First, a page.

?'s for new homeowners re: loans?

Discussion in 'Credit Talk' started by Ender, Aug 8, 2001.

  1. Ender

    Ender Well-Known Member

    This is a question for all the new home owners that have been posting around here.. first off, congratulations and I hope I can be in your shoes someday soon.. (next year? 2 yrs?)

    I am wondering, what do they do when they do a credit check? What exactly is an FHA? Let's say i do get all 3 of my credit reports clear, do they still do some other more thorough credit check, checking the public records, etc.? For example, if I still have a judgement filed in a courthouse, but was able to get it removed.. or if I am in Chex or if I am in SCAN for example... do all these show up even tho my records are clear?

    Also generalyl speaking, what criteria do they look at? I've heard a few are:

    1) not a lot of open accounts, available credit
    2) no unpaid debts within the past 2 yrs such as chargeofss, etc. (so do they check your CR for this or can they find out some other way?)

    ..also what about your first home purchase - isn't there some break or some help involved in this? Thanks in advance everyone..
  2. NanaC

    NanaC Well-Known Member

    I can only tell you about my situation...they pulled the three credit reports and then hired a company to compile the information from the three reports into one report. They actually called the companies on those reports to get the most updated and complete information. However, only things on my credit report were considered except for the landlord which was added.

    I had, at the time, a BK13, 5 years from filing, 2 years from dismissal, 2 accounts listed as part of the BK, and 1 chargeoff paid, 1 unpaid. I had to pay the unpaid one...(as luck would have it, the CA removed it after I paid it...go figure).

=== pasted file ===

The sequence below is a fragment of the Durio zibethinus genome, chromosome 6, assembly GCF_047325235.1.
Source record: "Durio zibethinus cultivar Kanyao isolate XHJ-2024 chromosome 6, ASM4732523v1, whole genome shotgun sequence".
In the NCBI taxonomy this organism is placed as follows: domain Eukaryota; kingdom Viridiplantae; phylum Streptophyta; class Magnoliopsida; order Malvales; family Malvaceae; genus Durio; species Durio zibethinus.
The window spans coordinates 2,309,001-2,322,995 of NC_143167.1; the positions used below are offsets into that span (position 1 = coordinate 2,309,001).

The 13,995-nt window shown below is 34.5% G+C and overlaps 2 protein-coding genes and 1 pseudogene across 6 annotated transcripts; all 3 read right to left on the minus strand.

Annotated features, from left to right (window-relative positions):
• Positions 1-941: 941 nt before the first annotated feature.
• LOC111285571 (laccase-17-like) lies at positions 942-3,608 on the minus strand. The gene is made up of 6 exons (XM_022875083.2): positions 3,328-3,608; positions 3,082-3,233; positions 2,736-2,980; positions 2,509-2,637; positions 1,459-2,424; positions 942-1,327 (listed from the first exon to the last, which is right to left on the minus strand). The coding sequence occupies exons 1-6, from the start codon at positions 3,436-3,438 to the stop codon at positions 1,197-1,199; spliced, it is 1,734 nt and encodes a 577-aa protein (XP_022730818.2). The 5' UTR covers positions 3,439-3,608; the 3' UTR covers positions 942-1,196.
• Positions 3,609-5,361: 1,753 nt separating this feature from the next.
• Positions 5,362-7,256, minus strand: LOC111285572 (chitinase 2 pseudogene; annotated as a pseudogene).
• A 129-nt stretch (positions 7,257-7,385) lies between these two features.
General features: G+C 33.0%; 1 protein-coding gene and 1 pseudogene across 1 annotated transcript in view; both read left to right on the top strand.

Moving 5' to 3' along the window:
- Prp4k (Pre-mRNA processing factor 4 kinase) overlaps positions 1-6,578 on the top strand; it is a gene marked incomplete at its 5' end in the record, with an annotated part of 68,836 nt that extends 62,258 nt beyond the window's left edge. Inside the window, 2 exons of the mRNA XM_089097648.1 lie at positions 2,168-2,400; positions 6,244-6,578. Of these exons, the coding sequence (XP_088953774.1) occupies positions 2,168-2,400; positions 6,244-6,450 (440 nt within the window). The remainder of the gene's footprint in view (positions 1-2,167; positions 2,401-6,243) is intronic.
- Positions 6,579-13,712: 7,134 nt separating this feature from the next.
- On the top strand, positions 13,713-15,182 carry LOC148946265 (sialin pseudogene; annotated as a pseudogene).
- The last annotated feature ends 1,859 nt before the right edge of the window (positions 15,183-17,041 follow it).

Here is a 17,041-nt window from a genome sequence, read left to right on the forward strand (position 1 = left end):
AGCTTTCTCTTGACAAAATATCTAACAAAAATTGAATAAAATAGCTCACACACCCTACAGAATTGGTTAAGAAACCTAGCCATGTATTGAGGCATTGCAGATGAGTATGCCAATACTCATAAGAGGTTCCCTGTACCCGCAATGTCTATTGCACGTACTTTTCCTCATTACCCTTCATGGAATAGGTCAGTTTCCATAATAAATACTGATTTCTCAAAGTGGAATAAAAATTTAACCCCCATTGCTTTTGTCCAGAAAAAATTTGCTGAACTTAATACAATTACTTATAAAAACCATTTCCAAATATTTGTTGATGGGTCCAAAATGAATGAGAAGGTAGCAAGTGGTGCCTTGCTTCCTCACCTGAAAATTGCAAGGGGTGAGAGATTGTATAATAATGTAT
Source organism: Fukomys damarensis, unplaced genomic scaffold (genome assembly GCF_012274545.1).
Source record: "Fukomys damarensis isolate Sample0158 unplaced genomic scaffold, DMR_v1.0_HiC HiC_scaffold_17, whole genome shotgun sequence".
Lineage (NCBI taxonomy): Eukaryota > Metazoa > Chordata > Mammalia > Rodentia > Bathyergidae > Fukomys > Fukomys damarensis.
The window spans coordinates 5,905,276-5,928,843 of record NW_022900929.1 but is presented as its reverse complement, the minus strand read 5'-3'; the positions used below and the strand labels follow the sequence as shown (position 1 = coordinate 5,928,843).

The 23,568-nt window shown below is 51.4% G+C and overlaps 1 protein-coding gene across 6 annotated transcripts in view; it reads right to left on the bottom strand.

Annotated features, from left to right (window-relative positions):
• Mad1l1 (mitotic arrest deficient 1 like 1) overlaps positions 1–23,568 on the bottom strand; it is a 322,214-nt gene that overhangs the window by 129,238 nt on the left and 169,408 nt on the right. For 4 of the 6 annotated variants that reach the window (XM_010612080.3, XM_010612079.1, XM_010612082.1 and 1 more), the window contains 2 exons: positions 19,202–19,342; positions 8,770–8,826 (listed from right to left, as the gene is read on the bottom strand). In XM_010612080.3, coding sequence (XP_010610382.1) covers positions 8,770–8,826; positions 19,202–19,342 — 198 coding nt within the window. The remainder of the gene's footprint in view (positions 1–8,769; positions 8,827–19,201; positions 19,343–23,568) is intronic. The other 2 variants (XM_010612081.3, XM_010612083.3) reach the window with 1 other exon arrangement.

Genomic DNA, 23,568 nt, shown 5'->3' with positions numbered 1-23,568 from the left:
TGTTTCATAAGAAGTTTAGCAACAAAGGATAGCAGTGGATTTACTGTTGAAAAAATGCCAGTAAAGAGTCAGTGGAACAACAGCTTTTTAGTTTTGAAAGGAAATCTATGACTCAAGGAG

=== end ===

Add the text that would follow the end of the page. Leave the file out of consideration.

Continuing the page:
FHA questions are better left for the home experts but I believe it is some sort of program that backs up your loan thorugh the Federal Housing program in the government so there is less risk to the lender.
    I could be off on that one.

    I did not have any issues with Chex so don't know your answer on that one.

    HOpe that helps...:)
  3. Dani

    Dani Well-Known Member

    Hi Ender,

    I am still going through this tedious process. My husband and I went for a preapproval. We had a home picked out, but we didn't want to put a contract on it until we knew we were able to get funding. So far, everything is working out. When we went in we needed to have the following documents: 2 years of W-2s, a month of recent pay stubs, two months of checking and savings account statements and any additional assets (401Ks, stocks, etc.).
    What she did was look over all our documents and made copies of everything and pulled our credit reports. The report is tri-merged and it shows all your current accounts, closed accounts, and your credit score with each bureau. They do check public records and if you have had a bankruptcy in the past ten years. I asked our broker what were they looking for to get someone approved for a loan. She said solid employment (anything over two years in the same field), and no lates or chargeoffs in the past 24 months. She said their minimum score is 620 or higher. She did mention that they do make loans with people with lower scores, but they have to pull a few more strings, and a FHA underwriter actually has to sort through everything and make a sound judgement from there.
    Being first time homebuyers, my hubby and I went with an FHA (Federal Housing Administration) loan through Freddie Mac. It is the easiest way to become a homeowner without having to come up with the standard 20% down. Our downpayment is 3%. They do make 100% and 103% loans, but there are penalities with them if you sell your home in eight years or less (at least the 100% works this way).
    Although, the credit reports are important they're not the only thing that matters. Most brokers want to see you're able to afford the home and have substantial savings set aside to put toward closing costs and the downpayment.
    In mid October, we meet with our broker again to make sure everything is still the way it should be - no additional debt, enough savings, etc. It is somewhat nerve wracking, but it is worth it when you step into your new house (I don't know this part for sure, but I hope it is worth it.) We'll see in 3.5 months. If you have any other questions I will try my best to help.

  4. roni

    roni Well-Known Member

    I can tell you about my situation. First of all to qualify for FHA loans you just have to all debts settleed or paid. They do not luck at scores at all. So technically you could have the worst credit on Earth, but if you clean it all up and are current you will get funding. They especially look at debts in the past two years.